Your mental health professional can also use diagnostic criteria in the Diagnostic and Statistical Manual of Mental Disorders (DSM-5) published by the American Psychiatric Association.


Treatment of an eating disorder requires a joint approach. The team includes primary care providers, mental health experts. There may also be dietitians—all with expertise in eating disorders.

Treatment depends on a particular type of eating disorder. In general, though, it includes nutrition education, psychotherapy, and medicine. However, you may require emergency hospitalization if your life is at risk.

  • Healthy eating: Your team members will work with you to design a schedule to help you achieve healthier eating habits.
  • Psychotherapy: Psychotherapy is also called talk therapy. It can help you understand how to replace unhealthy habits with healthy ones. It may include:
  1. Family-based therapy(FBT). FBT is an evidence-based therapy for children and youth with eating disorders. The family is committed to ensuring that the infant or other family member follows healthy dietary habits and maintains a healthy weight.
  2. Cognitive-behavioral therapy (CBT). CBT is commonly used in the treatment of eating disorders, especially for bulimia and binge eating disorders.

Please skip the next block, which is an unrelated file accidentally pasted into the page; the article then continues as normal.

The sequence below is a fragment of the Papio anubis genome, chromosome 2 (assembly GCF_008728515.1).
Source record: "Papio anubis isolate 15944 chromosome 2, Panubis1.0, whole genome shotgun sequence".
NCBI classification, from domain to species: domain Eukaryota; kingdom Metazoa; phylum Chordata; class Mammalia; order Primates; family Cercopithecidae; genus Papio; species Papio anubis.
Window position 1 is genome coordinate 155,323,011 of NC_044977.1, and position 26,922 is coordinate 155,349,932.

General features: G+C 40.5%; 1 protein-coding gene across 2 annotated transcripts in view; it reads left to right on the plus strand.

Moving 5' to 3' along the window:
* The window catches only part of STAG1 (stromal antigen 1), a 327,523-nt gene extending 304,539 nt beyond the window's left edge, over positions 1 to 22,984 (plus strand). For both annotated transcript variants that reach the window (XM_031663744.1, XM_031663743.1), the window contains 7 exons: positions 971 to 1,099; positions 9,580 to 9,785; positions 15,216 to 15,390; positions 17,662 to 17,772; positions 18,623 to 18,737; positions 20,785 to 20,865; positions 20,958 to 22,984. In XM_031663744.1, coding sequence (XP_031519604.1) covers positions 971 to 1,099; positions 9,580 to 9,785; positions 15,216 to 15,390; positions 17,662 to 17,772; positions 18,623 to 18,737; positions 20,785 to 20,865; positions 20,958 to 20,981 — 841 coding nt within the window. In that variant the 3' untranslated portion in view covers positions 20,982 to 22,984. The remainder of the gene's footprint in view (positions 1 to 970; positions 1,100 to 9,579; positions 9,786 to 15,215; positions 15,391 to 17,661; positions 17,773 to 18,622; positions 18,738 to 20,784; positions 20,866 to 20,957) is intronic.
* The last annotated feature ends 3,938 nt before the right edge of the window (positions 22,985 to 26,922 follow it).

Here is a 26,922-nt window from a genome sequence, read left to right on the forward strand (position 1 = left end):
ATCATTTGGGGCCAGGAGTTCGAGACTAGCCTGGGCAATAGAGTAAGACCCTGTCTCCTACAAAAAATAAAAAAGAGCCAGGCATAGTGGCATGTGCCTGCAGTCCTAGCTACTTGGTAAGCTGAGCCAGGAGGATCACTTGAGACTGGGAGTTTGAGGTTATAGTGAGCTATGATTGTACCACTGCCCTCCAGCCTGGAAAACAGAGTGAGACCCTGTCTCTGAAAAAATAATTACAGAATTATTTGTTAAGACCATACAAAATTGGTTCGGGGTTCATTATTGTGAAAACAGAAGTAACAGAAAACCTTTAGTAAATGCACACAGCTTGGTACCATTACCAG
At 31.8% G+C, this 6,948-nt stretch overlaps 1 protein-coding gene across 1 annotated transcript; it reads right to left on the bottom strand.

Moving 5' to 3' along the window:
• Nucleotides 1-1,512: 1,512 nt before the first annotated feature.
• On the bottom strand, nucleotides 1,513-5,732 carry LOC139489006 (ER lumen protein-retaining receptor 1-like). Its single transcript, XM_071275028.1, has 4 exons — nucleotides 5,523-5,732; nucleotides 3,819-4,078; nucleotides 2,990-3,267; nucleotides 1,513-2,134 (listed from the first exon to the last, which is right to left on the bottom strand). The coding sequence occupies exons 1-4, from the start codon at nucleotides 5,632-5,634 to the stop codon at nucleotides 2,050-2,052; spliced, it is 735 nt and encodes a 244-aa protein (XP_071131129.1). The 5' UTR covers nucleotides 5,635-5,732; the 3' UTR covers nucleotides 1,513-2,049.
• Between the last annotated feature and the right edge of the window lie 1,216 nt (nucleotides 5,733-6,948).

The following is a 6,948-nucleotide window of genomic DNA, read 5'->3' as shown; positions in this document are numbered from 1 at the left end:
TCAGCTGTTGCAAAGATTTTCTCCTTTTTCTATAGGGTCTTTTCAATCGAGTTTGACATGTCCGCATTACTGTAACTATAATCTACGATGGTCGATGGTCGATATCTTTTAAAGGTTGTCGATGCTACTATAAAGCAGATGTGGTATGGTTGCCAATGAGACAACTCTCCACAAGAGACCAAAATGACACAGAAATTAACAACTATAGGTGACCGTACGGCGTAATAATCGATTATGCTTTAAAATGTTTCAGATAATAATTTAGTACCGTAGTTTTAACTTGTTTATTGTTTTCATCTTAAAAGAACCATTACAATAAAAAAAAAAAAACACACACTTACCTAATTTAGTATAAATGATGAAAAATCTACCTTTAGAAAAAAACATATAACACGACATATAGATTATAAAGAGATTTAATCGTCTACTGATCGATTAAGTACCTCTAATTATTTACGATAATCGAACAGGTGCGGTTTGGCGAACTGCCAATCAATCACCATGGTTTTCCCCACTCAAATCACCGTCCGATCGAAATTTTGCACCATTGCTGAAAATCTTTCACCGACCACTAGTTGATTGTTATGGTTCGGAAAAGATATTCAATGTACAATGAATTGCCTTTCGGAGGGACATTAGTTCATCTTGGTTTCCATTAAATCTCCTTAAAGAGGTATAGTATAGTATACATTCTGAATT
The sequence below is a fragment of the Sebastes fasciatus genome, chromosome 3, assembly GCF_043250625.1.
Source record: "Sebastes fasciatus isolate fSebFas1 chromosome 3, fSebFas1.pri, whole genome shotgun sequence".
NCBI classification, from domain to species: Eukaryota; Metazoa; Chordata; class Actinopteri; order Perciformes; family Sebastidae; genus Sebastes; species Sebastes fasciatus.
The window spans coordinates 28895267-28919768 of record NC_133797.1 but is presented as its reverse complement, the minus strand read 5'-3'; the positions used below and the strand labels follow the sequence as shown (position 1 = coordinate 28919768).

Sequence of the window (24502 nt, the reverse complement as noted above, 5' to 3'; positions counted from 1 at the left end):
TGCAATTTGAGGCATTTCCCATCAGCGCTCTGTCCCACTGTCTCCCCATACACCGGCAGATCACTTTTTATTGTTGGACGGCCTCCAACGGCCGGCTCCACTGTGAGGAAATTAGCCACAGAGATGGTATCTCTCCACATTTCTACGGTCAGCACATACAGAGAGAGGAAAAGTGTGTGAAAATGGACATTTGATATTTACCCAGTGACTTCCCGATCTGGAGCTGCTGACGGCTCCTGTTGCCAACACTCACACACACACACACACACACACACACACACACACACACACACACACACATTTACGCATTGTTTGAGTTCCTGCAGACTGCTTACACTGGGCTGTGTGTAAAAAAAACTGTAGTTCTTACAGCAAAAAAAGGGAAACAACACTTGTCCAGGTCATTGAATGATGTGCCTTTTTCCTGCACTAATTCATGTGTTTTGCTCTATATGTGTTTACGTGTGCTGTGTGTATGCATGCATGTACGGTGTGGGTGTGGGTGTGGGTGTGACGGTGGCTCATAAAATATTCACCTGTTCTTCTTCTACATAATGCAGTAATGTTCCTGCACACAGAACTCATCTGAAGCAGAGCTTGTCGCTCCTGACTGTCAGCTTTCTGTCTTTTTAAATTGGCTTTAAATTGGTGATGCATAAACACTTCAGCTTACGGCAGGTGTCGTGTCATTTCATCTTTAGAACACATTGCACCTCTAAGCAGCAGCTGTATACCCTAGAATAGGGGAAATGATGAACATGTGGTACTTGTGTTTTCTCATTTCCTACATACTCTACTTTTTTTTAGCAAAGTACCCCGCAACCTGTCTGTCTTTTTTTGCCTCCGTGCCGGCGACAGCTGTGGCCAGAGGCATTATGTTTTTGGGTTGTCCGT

Medication can’t cure eating disorders. However, certain medications may help control the urge to binge or purge or manage excess food and diet issues. Medicines, such as antidepressants and anti-anxiety drugs, may help. They can suppress the symptoms of depression or anxiety associated with eating disorders.


Your doctor might recommend hospitalization if you have serious health problems, such as anorexia, which has resulted in severe malnutrition. Some hospitals are specialized in treating patients with eating disorders. Some people may offer day programs rather than full hospitalization. Specialized programs for eating disorders may offer more intensive treatment over longer periods.

The Bottom Line

Eating disorders are conditions of mental health that usually require treatment. They can also be harmful to the body if left untreated.

If you have an eating disorder or know someone who might have one, seek the help of a health care professional specializing in eating disorders.